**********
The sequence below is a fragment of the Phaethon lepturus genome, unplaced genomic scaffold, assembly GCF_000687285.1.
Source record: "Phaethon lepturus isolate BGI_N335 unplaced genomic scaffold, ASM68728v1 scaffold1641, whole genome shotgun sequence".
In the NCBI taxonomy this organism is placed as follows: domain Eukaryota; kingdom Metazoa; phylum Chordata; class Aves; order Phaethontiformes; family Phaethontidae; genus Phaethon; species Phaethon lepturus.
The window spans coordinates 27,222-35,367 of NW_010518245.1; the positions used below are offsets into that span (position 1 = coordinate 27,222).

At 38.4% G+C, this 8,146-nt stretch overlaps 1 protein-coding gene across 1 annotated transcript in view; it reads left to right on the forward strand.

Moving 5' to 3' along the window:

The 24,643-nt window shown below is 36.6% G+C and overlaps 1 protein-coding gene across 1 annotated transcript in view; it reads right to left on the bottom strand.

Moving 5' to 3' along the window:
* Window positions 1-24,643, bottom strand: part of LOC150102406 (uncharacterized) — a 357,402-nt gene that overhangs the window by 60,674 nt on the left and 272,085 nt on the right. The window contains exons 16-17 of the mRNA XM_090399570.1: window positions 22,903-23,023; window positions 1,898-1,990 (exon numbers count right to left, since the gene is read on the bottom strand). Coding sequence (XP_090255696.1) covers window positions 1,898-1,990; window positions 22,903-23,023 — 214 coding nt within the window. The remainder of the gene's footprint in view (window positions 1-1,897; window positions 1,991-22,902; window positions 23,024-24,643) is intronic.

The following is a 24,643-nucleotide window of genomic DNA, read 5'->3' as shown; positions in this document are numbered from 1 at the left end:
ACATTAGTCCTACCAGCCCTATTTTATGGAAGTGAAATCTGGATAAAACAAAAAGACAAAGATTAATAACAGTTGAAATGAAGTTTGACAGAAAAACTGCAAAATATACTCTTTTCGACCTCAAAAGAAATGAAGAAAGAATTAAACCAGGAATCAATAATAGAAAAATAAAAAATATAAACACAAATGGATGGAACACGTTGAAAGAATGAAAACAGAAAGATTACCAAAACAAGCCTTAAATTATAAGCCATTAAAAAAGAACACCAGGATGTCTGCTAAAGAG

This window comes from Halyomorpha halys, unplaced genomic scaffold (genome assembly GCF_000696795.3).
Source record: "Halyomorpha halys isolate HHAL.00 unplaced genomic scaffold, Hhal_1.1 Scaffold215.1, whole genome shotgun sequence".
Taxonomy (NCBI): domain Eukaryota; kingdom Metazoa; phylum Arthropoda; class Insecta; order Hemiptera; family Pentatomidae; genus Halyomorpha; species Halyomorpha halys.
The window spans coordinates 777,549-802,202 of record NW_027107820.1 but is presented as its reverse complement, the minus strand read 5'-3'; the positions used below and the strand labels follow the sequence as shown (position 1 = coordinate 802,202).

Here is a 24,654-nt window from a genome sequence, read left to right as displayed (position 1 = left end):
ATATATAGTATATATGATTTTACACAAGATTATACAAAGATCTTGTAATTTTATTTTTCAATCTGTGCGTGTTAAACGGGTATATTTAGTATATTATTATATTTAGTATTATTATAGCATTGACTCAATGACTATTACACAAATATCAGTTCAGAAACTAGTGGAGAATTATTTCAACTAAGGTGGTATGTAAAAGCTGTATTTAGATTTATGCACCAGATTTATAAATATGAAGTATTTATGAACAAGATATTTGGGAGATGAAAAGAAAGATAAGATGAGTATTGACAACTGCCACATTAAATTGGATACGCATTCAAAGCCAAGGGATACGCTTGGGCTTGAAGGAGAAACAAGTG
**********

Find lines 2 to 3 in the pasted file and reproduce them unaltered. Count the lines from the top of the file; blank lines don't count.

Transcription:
Source record: "Phaethon lepturus isolate BGI_N335 unplaced genomic scaffold, ASM68728v1 scaffold1641, whole genome shotgun sequence".
In the NCBI taxonomy this organism is placed as follows: domain Eukaryota; kingdom Metazoa; phylum Chordata; class Aves; order Phaethontiformes; family Phaethontidae; genus Phaethon; species Phaethon lepturus.